Thursday, May 14, 2009

Slams, Audiences, And Numbers

Three readings in quick succession:

1. I took part in the voXboX ‘quiet slam’ – participants got marks taken off for ranting, shouting etc. In other words, not like an average slam at all. Each poet had two rounds to strut their stuff. My first round poem (from my book) totally bombed with the judges, but in the second round (two new poems) I did very well. I’m not sure what I think of slams. They’re OK in the performance circuit where they are part and parcel of that whole scene. But the idea of poets competing live for approval and popularity from audience or judges makes me a little uncomfortable.

It could be argued that this is no different from sending work to magazines or publishers and inviting them to judge it – those approved get in and the rest are locked out… But the public nature of performance and the real-time reaction of audience/judges might tend to encourage more of a desire in poets to do only the approved thing and tailor poems towards instant accessibility and immediate entertainment rather than subtle layering.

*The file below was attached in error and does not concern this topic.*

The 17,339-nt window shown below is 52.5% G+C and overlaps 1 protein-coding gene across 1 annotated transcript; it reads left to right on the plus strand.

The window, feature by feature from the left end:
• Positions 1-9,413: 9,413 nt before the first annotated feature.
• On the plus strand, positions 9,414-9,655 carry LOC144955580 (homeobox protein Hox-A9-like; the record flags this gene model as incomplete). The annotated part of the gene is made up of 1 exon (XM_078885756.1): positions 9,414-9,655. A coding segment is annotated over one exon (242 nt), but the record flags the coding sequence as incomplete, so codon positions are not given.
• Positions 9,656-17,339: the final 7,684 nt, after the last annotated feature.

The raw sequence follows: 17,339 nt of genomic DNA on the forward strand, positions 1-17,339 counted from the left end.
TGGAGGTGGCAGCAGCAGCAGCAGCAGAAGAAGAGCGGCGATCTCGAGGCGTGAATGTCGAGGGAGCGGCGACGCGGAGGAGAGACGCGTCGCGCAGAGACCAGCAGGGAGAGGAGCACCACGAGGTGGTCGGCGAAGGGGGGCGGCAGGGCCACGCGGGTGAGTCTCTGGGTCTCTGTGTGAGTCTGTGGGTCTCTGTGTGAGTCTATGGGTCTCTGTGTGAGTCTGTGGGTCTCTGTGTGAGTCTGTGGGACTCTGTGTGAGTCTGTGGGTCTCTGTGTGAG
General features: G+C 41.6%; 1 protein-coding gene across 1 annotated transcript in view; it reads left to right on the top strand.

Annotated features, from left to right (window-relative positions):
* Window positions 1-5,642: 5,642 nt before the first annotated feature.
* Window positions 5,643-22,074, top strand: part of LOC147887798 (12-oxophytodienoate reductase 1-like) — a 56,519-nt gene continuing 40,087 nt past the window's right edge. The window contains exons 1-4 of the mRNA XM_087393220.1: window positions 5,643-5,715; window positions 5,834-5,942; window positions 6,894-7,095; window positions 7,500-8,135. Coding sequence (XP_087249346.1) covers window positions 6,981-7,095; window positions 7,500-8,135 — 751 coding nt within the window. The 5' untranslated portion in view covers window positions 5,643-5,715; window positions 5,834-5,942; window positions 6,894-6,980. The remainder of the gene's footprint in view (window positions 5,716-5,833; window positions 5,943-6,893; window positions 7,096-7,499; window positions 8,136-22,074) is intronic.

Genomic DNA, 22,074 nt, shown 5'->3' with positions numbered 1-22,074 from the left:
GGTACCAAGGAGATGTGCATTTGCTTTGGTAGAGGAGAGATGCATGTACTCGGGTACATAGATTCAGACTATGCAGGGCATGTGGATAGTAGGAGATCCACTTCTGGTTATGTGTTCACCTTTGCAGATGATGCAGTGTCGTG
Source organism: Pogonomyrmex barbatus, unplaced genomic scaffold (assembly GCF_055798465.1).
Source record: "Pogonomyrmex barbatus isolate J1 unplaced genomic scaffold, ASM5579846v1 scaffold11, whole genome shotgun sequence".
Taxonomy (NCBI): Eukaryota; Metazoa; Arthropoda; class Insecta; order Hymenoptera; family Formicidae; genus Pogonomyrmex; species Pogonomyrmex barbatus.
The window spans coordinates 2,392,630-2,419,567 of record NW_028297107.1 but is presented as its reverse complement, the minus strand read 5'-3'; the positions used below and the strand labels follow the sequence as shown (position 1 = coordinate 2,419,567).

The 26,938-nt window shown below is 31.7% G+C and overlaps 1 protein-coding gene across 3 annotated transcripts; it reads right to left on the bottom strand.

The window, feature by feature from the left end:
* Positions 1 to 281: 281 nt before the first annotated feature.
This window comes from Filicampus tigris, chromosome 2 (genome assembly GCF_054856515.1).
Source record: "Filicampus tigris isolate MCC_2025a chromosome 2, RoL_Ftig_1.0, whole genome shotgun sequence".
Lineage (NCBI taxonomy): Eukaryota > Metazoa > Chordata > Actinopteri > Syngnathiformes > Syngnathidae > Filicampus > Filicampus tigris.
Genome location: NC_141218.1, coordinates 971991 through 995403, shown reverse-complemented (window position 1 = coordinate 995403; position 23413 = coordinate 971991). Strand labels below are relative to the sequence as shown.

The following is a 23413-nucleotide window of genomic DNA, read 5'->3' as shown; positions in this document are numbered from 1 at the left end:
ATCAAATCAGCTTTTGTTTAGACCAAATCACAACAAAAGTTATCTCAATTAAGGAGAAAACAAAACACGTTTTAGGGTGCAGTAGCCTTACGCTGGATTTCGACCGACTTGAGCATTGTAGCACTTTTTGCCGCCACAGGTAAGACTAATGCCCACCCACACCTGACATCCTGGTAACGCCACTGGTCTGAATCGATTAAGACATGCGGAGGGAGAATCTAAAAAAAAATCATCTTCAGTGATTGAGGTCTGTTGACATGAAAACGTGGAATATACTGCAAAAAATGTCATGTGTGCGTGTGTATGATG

That said, I enjoyed the evening. voXboX is a lively event with a good atmosphere, and I thought that many of the poems were good. The winner after a third final round was the excellent Colin Donati – deservedly. He is one of the best poets around at the moment in this part of the world.